Mouse hepatitis virus (MHV) is the most prevalent virus that infects mice, and most MHV strains are enterotropic. Experiments were performed to elucidate the duration of enterotropic MHV-Y shedding by immunocompetent BALB/c and C57BL/6 mice and immunocompromised B and T cell-deficient mice. Although the use of molecular diagnostics to detect MHV infection is increasing, it is unclear whether the viral RNA detected is always infectious. The ability to detect MHV-Y transmission to sentinel mice exposed directly to infected mice or to soil bedding from infected mice was compared with reverse transcriptase–polymerase chain reaction-based detection of viral RNA in the feces. The BALB/c mice developed subclinical intestinal infection, and transmitted MHV-Y for four weeks. The C57BL/6 mice also developed subclinical intestinal infection, but only transmitted virus for two weeks. The T cell-deficient mice developed severe disseminated disease by two weeks and transmitted virus for four weeks. The B cell-deficient mice developed subclinical intestinal infection and transmitted virus for longer than three months, although virus RNA was not detected in feces late in the infection. Viral RNA detected in the feces of infected mice was almost always infectious. Non-infectious RNA was detected in a few mice for several days after transmission had ceased. In addition, constant exposure of naive mice to infected mice, via the use of serial sentinels, prolonged viral transmission.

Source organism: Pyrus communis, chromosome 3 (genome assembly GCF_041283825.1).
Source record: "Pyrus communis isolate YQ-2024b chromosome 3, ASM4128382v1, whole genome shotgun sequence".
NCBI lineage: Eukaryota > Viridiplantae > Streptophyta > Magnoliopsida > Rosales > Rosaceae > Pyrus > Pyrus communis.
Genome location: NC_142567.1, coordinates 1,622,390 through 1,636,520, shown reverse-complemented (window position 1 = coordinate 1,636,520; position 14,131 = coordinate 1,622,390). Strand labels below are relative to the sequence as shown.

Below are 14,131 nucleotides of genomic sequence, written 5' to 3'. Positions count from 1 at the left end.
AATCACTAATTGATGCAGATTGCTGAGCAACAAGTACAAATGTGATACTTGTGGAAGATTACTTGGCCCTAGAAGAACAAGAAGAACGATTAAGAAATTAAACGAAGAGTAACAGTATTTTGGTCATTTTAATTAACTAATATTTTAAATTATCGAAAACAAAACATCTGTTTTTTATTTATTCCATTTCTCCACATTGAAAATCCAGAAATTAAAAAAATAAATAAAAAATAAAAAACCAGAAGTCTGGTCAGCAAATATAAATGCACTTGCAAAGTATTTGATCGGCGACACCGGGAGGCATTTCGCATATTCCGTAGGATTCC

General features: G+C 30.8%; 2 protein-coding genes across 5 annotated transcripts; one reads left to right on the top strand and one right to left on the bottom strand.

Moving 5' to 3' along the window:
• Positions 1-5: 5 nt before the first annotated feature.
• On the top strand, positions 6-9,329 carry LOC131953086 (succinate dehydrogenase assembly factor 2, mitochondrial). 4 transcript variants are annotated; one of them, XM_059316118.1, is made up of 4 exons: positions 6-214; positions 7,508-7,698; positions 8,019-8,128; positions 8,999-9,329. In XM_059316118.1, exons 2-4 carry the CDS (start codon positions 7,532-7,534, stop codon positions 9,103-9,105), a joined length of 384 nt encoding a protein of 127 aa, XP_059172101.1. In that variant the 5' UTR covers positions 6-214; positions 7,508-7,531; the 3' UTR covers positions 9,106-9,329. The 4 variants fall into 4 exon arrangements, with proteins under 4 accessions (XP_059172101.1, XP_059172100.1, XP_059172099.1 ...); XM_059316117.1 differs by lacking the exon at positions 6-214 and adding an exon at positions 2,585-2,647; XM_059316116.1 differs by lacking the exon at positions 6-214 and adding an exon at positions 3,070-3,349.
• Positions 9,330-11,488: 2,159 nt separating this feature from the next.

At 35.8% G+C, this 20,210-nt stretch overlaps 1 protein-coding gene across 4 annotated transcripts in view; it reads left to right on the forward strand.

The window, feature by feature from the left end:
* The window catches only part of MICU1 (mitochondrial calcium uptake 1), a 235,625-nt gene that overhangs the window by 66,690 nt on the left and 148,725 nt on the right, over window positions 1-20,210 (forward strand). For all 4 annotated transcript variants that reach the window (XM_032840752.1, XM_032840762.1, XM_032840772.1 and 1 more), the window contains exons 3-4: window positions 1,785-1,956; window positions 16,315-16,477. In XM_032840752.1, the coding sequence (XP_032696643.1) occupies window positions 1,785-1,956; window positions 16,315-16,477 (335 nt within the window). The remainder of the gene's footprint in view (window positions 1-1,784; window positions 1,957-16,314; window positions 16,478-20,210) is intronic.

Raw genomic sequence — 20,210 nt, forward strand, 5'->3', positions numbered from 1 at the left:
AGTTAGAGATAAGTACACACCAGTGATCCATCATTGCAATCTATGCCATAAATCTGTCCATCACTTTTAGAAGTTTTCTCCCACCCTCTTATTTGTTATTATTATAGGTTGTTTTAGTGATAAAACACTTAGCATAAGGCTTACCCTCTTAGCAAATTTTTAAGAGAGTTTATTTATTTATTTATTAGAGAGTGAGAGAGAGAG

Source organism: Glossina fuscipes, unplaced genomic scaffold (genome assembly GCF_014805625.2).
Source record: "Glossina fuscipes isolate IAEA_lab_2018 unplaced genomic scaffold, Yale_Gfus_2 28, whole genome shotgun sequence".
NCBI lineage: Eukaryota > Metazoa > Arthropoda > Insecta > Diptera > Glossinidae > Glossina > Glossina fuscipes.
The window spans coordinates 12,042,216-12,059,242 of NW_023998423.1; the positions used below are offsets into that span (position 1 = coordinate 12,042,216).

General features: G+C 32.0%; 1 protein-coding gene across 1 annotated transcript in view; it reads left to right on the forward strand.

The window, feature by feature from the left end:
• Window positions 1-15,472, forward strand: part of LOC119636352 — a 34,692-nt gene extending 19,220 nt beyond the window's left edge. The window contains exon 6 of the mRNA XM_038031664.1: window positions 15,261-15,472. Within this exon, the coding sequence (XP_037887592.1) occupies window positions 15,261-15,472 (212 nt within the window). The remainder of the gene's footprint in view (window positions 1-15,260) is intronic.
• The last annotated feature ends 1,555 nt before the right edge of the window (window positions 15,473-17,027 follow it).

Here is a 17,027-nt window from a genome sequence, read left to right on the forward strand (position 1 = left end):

No Supplementary Data.
No Article Media
Document Type: Research Article
Section of Comparative Medicine, Yale University School of Medicine, 375 Congress Avenue LSOG Rm117, Comparative Medicine, New Haven, Connecticut 06519-1404
Publication date: 2004-02-01
More about this publication?
Comparative Medicine (CM), an international journal of comparative and experimental medicine, is the leading English-language publication in the field and is ranked by the Science Citation Index in the upper third of all scientific journals. The mission of CM is to disseminate high-quality, peer-reviewed information that expands biomedical knowledge and promotes human and animal health through the study of laboratory animal disease, animal models of disease, and basic biologic mechanisms related to disease in people and animals.
Attention Members: To access the full text of the articles, be sure you are logged in to the AALAS website.
Attention: please note, due to a temporary technical problem, reference linking within the content is not available at this time
- Editorial Board
- Information for Authors
- Submit a Paper
- Subscribe to this Title
- Membership Information
- Information for Advertisers
- For issues prior to 1998
- Institutional Subscription Activation
- Ingenta Connect is not responsible for the content or availability of external websites